What will/should the Federal Reserve Do Next?
The Federal Reserve currently finds itself in a difficult balancing act. On the one hand, it is trying to be an active participant in thawing the frozen credit markets and stimulating a U.S. economy that has been in recession since December of 2007 (according to the National Bureau of Economic Research – “NBER”). On the other hand, it recognizes the growing threat of inflation and the damage that inflation could have on an economy that is likely to start finding its legs again later in the year. In recognizing this threat, it realizes that some its own actions with respect to quantitative easing have added to mounting inflation concerns and many, including members of my research team here at Hennion & Walsh, are interested in the details of the Fed’s exit strategy in this regard.
Outtakes from the Federal Reserve’s Open Market Committee last week in addition to recent comments from Eric Rosengren, President & Chief Executive Officer of Federal Reserve Bank of Boston provide some insight into just how difficult it will be for the Fed to determine an ideal path – if one even exists. At the Open Market Committee meeting, the Fed terminated one money market liquidity program while extending many other existing liquidity programs. This seems to suggest to me that the likelihood of an increase in interest rates anytime in the near future is low given that the Fed is signaling that they see more rough waters ahead. Rosengren, during a speech at The Global Risk Regulation Summit in Brussels on June 29, 2009, struck a slightly more optimistic note saying, “GDP is expected to start being positive in the second half of this yearï¿½the unemployment rate is likely to lag, so the peak in the unemployment rate is likely to be sometime early next year.” This second statement would seem to contradict the first, as 70% of GDP is based on consumer spending, and one would think that as more Americans become unemployed, consumer spending will be lower. This would lead one to question where will economic growth come from or, perhaps, will real growth likely not start to occur until the first two quarters of 2010?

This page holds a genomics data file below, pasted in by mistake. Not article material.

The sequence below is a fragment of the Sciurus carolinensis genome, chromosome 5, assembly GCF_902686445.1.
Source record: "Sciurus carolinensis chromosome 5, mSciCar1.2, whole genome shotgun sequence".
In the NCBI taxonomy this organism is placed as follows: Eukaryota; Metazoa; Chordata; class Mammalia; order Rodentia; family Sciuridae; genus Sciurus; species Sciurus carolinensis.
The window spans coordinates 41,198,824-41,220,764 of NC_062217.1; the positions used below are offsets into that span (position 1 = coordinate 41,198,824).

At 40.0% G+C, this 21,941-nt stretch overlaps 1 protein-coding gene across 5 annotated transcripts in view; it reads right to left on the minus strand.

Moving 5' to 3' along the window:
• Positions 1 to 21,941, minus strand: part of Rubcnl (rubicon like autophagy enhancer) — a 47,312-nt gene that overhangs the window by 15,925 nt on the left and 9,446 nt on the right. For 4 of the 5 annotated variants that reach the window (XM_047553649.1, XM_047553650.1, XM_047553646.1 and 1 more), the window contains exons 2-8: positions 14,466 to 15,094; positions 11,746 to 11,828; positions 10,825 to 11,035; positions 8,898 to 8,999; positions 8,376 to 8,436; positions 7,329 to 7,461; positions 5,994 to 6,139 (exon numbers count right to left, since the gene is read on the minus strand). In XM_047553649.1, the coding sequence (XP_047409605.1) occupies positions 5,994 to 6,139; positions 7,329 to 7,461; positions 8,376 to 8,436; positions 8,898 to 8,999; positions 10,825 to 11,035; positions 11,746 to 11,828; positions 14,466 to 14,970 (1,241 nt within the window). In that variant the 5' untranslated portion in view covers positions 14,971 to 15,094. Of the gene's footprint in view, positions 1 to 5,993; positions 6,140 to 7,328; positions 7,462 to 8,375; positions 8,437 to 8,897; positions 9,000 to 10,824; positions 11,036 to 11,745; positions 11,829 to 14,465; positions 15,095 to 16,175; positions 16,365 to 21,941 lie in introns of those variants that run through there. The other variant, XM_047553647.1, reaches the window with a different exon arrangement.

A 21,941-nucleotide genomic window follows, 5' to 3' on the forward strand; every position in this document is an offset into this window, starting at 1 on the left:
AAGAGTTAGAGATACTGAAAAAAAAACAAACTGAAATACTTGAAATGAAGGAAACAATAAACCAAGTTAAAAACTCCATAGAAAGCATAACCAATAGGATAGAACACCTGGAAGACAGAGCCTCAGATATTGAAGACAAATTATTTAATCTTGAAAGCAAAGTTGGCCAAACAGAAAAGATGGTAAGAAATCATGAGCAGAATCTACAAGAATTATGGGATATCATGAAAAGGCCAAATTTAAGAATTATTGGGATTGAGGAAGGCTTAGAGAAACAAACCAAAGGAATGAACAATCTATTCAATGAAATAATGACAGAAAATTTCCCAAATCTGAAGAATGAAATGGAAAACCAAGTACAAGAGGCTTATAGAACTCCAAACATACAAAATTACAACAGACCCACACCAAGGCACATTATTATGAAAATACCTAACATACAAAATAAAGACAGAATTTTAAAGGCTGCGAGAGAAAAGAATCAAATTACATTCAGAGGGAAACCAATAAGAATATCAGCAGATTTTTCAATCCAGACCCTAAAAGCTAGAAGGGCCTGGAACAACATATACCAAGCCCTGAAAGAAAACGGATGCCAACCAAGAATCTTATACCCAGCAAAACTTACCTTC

The Federal Reserve will continue to struggle to find an exit strategy for the $1 trillion that it has already pumped into the system. The timing of the exit strategy is critical and will likely be influenced by the timing of the return of economic growth (i.e. GDP). I would suggest that the inflationary consequences associated with not implementing a measured monetary tightening policy program soon will only intensify as each week passes.